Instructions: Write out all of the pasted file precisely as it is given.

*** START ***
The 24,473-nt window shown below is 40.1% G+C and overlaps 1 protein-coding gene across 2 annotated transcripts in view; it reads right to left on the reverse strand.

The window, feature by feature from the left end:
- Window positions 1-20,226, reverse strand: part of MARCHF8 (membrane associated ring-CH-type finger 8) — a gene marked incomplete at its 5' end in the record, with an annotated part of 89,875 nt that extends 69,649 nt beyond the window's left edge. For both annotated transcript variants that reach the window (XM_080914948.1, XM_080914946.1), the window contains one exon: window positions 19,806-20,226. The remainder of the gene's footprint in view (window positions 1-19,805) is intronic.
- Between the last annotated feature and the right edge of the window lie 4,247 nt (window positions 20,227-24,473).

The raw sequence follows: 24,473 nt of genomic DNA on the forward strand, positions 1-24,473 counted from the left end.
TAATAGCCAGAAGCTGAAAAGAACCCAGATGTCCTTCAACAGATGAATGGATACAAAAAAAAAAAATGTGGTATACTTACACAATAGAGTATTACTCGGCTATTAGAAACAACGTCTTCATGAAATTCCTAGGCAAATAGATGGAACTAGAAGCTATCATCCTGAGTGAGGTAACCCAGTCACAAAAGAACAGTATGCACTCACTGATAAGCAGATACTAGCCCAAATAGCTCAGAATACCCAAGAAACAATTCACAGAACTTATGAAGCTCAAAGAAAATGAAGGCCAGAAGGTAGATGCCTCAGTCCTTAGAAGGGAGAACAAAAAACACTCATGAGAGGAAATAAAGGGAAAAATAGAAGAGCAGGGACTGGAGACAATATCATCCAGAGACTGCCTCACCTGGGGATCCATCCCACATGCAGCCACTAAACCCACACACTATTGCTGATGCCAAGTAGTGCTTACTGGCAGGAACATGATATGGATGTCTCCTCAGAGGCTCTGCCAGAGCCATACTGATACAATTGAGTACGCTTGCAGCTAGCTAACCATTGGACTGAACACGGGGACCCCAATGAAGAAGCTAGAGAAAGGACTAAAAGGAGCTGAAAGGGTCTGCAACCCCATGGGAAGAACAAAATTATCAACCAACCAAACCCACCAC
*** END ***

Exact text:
The 24,473-nt window shown below is 40.1% G+C and overlaps 1 protein-coding gene across 2 annotated transcripts in view; it reads right to left on the reverse strand.

The window, feature by feature from the left end:
- Window positions 1-20,226, reverse strand: part of MARCHF8 (membrane associated ring-CH-type finger 8) — a gene marked incomplete at its 5' end in the record, with an annotated part of 89,875 nt that extends 69,649 nt beyond the window's left edge. For both annotated transcript variants that reach the window (XM_080914948.1, XM_080914946.1), the window contains one exon: window positions 19,806-20,226. The remainder of the gene's footprint in view (window positions 1-19,805) is intronic.
- Between the last annotated feature and the right edge of the window lie 4,247 nt (window positions 20,227-24,473).

The raw sequence follows: 24,473 nt of genomic DNA on the forward strand, positions 1-24,473 counted from the left end.
TAATAGCCAGAAGCTGAAAAGAACCCAGATGTCCTTCAACAGATGAATGGATACAAAAAAAAAAAATGTGGTATACTTACACAATAGAGTATTACTCGGCTATTAGAAACAACGTCTTCATGAAATTCCTAGGCAAATAGATGGAACTAGAAGCTATCATCCTGAGTGAGGTAACCCAGTCACAAAAGAACAGTATGCACTCACTGATAAGCAGATACTAGCCCAAATAGCTCAGAATACCCAAGAAACAATTCACAGAACTTATGAAGCTCAAAGAAAATGAAGGCCAGAAGGTAGATGCCTCAGTCCTTAGAAGGGAGAACAAAAAACACTCATGAGAGGAAATAAAGGGAAAAATAGAAGAGCAGGGACTGGAGACAATATCATCCAGAGACTGCCTCACCTGGGGATCCATCCCACATGCAGCCACTAAACCCACACACTATTGCTGATGCCAAGTAGTGCTTACTGGCAGGAACATGATATGGATGTCTCCTCAGAGGCTCTGCCAGAGCCATACTGATACAATTGAGTACGCTTGCAGCTAGCTAACCATTGGACTGAACACGGGGACCCCAATGAAGAAGCTAGAGAAAGGACTAAAAGGAGCTGAAAGGGTCTGCAACCCCATGGGAAGAACAAAATTATCAACCAACCAAACCCACCAC